I put the charging, switching and regulation stuff all in a small attiny (8 Pin) device. I do not need any expensive switching and charging IC:

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mime wrote 01/18/2016 at 07:56 point

I don't think that a buck/boost converter will result in better energy performance. As long as PV panels are used that are 5V, otherwise it doesn't work very well.

Assuming that;

The PV cell will sag under load. In my solution, by changing the charge current the PV panel will result in varying output voltage, and so varying output energy delivery, until you arrive at the load point with the maximum power generated; the optimal power point.

In your solution with the buck/boost converter you would have to do exactly the same thing; vary the required output current (which your didn't mention, so I assume you didn't). Otherwise you won't do power tracking of the PV cell, and it will sag to a point that is not optimal.

Ficticious example: say that the solar panel has an optimal point of 200 mA by 4.3 V at a certain light intensity. Any lower current draw and the PV voltage will go up but energy delivery will be less. Any higher current draw and the PV voltage will go down and energy delivery will be less. If you attach a buck/boost converter, and you set it to plain 4.2 V, and you just let it do it's work, and having a fixed maximum output current of 300 mA, then it's guaranteed that the power delivery will be suboptimal. Again, that is because the power setting will be somewhere else than 200 mA at 4.3 V.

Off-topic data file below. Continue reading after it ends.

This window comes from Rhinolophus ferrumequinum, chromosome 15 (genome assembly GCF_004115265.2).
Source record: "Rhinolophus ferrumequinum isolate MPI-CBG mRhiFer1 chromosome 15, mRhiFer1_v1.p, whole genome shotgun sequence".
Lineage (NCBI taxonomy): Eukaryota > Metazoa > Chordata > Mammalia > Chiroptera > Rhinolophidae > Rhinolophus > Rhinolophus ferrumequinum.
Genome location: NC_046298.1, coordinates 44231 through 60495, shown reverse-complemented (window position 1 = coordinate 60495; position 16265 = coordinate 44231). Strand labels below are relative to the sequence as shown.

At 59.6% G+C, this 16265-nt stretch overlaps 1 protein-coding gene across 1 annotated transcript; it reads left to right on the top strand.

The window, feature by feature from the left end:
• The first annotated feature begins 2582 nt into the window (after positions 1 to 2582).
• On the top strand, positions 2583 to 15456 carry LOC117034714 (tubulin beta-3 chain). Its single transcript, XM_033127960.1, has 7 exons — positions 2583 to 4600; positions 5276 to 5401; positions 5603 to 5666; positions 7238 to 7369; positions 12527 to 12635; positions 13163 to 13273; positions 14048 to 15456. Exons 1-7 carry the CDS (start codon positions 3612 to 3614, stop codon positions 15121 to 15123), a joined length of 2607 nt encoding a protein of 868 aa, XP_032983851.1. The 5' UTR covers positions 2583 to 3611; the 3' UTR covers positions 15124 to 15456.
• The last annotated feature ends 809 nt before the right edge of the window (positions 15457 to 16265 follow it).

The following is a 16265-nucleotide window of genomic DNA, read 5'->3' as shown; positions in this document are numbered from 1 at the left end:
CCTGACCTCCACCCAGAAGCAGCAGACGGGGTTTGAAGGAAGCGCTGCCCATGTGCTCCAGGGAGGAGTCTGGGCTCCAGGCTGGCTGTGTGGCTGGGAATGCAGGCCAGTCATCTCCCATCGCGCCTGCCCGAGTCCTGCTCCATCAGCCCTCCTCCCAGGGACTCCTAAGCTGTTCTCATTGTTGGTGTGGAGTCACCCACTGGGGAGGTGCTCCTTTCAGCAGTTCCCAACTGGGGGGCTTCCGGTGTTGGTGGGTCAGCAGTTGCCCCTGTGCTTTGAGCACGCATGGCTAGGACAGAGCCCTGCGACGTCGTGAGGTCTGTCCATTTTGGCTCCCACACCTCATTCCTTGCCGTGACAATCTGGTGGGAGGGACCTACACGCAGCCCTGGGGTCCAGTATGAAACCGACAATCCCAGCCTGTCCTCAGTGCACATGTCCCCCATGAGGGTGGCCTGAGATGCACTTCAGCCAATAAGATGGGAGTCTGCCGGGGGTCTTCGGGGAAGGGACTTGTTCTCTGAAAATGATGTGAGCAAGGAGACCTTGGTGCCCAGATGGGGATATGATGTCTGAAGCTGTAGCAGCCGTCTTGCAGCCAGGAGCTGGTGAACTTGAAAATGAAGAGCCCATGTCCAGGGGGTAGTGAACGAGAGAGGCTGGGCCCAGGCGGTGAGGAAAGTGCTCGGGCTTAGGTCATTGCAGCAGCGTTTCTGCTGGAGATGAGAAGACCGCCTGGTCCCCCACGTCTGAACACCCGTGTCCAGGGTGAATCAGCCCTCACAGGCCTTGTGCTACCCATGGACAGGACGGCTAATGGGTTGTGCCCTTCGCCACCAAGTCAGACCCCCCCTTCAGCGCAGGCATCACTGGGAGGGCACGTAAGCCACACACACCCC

Whereas, in my solution, if you just program the battery current to be variable, you'll get the the most optimal power setting for the panel. 

For light intensities below the battery voltage, it is true that a boost converter may generate higher voltages. But hardly any energy, and unless you can control the charge current, no energy at all because the voltage will drop below the threshold of the boost converter.

Secondly, less power is wasted because a buck/boost converter also uses energy.

Finally, charging IC's are not expensive. Here's one for £1.82 from ebay with programmable current:

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thatredbird wrote 03/29/2014 at 21:46 point
What was the total for the project?

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shlonkin wrote 03/29/2014 at 14:18 point
This is useful, but you should see how it handles a heavily discharged battery. On a related note, I have some really cheap chinese solar flashlights that have a small 5V panel with a diode connected directly to the battery. They charge just fine.

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cdvalenti wrote 03/29/2014 at 17:15 point
I wasn't sure how much well the solar panel would charge, so I started out with a small drain current. I am going to increase the current and repeat the experiment this week. Hoping for some nicer weather!